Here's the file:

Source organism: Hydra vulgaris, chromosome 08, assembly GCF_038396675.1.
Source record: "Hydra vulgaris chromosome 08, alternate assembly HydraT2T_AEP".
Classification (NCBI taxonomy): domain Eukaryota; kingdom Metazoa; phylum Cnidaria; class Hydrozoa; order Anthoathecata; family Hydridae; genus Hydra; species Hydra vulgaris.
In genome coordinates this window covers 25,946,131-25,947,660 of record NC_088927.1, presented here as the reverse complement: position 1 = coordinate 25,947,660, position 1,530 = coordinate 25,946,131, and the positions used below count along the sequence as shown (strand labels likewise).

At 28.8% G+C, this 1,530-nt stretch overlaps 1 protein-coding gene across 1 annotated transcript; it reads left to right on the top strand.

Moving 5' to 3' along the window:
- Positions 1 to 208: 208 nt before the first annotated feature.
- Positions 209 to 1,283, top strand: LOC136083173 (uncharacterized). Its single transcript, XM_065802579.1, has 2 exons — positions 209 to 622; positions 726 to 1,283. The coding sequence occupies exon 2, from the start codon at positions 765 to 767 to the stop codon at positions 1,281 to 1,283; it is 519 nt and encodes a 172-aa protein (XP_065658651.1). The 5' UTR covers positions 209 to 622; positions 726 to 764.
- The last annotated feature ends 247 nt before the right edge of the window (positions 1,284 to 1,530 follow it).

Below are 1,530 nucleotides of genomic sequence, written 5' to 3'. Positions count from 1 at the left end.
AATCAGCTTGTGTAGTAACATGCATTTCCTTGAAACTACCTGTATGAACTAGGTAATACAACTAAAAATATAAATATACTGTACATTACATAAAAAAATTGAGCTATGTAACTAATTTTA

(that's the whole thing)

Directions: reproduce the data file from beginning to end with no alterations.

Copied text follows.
Source organism: Hydra vulgaris, chromosome 08, assembly GCF_038396675.1.
Source record: "Hydra vulgaris chromosome 08, alternate assembly HydraT2T_AEP".
Classification (NCBI taxonomy): domain Eukaryota; kingdom Metazoa; phylum Cnidaria; class Hydrozoa; order Anthoathecata; family Hydridae; genus Hydra; species Hydra vulgaris.
In genome coordinates this window covers 25,946,131-25,947,660 of record NC_088927.1, presented here as the reverse complement: position 1 = coordinate 25,947,660, position 1,530 = coordinate 25,946,131, and the positions used below count along the sequence as shown (strand labels likewise).

At 28.8% G+C, this 1,530-nt stretch overlaps 1 protein-coding gene across 1 annotated transcript; it reads left to right on the top strand.

Moving 5' to 3' along the window:
- Positions 1 to 208: 208 nt before the first annotated feature.
- Positions 209 to 1,283, top strand: LOC136083173 (uncharacterized). Its single transcript, XM_065802579.1, has 2 exons — positions 209 to 622; positions 726 to 1,283. The coding sequence occupies exon 2, from the start codon at positions 765 to 767 to the stop codon at positions 1,281 to 1,283; it is 519 nt and encodes a 172-aa protein (XP_065658651.1). The 5' UTR covers positions 209 to 622; positions 726 to 764.
- The last annotated feature ends 247 nt before the right edge of the window (positions 1,284 to 1,530 follow it).

Below are 1,530 nucleotides of genomic sequence, written 5' to 3'. Positions count from 1 at the left end.
AATCAGCTTGTGTAGTAACATGCATTTCCTTGAAACTACCTGTATGAACTAGGTAATACAACTAAAAATATAAATATACTGTACATTACATAAAAAAATTGAGCTATGTAACTAATTTTA